French Open 2020: Sofia Kenin Downs Petra Kvitova To Set Up Final With Teen Iga Swiatek
French Open: Sofia Kenin beat Petra Kvitova 6-4, 7-5 on Thursday to make the Roland Garros final and set-up a clash with the 19-year-old Iga Swiatek.
- Sofia Kenin beat Petra Kvitova 6-4, 7-5 to make the French Open final
- She wil face Iga Swiatek in the final on Saturday
- Swiatek defeatd Nadia Podoroska to make her first French Open final
Sofia Kenin defeated Petra Kvitova 6-4, 7-5 to reach the French Open final on Thursday and will attempt to capture a second Grand Slam of the year following her Australian Open triumph. Fourth seed Kenin will meet 19-year-old Iga Swiatek of Poland in Saturday's title decider after denying two-time Wimbledon champion Kvitova in her bid for a third major. Swiatek became the first Polish woman in 81 years to reach the Roland Garros final as she demolished Argentine qualifier Nadia Podoroska 6-2, 6-1.
"I knew I had to be at my best. I am super happy and proud of myself," said Kenin.
The American faltered when serving for the match at 5-4 but broke Kvitova in the following game before closing out the victory over the Czech seventh seed.
Kenin, 21, will try to become the first woman to win two Slams in the same season since Angelique Kerber claimed the Australian and US Open titles in 2016.
"I have won in Australia and had really tough matches this week so that gives me confidence," said Kenin.
"I am going to enjoy this moment and then start to prepare for the final tomorrow."
Before this season, Kenin had never gone as far as the quarter-finals on clay. She lost her only match on the surface this year prior to Roland Garros, 6-0, 6-0 to Victoria Azarenka in Rome.
Kenin, who was taken to three sets in four of her five matches leading up to the semi-finals here, surged 4-1 ahead in the first set against Kvitova with a double break.
The Czech immediately clawed one back and created another opening to level on serve, but Kenin held steady and wrapped up the set when Kvitova smacked a backhand long.
Kenin again struck with a break in game five of the second set, fending off four break points in the ensuing game to keep Kvitova at arm's length.
Her frustration was clear as she blew her first chance to secure victory, but the tenacious Kenin earned a second opportunity and sealed her spot in the final with a gritty service hold.
The championship match will be the first at the majors to feature two players aged 21 or under since Maria Sharapova beat fellow 20-year-old Ana Ivanovic at the 2008 Australian Open.
Great Polish hope
The 54th-ranked Swiatek has yet to drop a set at the tournament, conceding just 23 games through six matches.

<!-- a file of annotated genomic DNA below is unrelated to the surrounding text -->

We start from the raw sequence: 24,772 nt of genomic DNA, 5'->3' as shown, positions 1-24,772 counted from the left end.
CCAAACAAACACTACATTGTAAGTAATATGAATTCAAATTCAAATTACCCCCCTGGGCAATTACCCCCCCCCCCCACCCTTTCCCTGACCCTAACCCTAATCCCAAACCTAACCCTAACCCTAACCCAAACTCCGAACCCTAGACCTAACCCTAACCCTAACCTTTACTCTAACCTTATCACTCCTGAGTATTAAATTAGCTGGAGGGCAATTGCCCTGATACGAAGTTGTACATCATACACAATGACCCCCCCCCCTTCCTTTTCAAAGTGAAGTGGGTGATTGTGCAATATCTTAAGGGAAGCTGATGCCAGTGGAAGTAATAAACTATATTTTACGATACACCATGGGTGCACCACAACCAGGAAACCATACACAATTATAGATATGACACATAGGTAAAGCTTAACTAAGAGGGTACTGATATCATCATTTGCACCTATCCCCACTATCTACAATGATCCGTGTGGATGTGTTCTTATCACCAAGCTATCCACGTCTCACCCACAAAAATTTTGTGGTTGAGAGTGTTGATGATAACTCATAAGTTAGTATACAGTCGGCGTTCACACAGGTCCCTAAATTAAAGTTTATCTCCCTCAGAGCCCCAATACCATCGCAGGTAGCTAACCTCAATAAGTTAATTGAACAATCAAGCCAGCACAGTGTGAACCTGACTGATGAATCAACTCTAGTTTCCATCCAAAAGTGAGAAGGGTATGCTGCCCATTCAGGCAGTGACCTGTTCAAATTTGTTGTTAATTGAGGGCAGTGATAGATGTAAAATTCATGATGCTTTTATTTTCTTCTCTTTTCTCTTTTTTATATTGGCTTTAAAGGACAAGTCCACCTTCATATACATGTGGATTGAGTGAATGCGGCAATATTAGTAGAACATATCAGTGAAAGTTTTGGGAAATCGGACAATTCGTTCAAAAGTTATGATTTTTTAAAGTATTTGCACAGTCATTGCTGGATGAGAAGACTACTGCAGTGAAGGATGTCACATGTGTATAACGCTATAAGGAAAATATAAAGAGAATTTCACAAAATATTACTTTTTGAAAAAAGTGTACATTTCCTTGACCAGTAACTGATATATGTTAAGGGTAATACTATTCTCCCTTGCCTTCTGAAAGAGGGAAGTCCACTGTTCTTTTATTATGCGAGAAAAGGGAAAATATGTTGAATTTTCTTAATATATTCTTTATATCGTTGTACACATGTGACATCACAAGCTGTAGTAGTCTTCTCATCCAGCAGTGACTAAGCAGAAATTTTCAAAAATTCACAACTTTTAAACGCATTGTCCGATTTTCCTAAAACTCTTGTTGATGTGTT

The last woman to capture the French Open title without losing a set was Justine Henin in 2007.
"It seems unreal," said Swiatek. "I never thought at the start I would play so good here but I always knew that if I was going to be in the final of a Grand Slam it would be at the French Open."
"It's amazing for me," she added. "It's a dream come true."
Swiatek has matched the run of compatriot Jadwiga Jedrzejowska who finished runner-up at Roland Garros in 1939.
She is only the second Polish woman to reach a Grand Slam final in the Open era after Agnieszka Radwanska at Wimbledon in 2012.
Swiatek becomes the seventh unseeded women's finalist at Roland Garros. Of the previous six, only Jelena Ostapenko in 2017 went on to lift the trophy.
"Basically I wanted to play this match as if it was the first round. I didn't want to think I was in the semi-finals because it would stress me," said Swiatek.
She has not faced Kenin at tour level but defeated her in straight sets in the girls' singles at Roland Garros in 2016.
"I will need to be on a different level, the higher level, even though I'm winning easily right now," added Swiatek.
"Really I have no expectations. I don't care if I'm going to lose or win. I'm going to just play my best tennis."
World number 131 Podoroska was the lowest-ranked semi-finalist in Paris in the modern era, and the first women's qualifier to reach the last four of the French Open.
She will rise to a career a best of 48th after the tournament, having arrived without a single Grand Slam main draw win to her name.
"Of course my ranking is going to change, and the tournaments that I'm going to play. But not my life," said Podoroska.
"I'm going to be the same person. I'm going to try to improve my game, like I've been doing the past few years."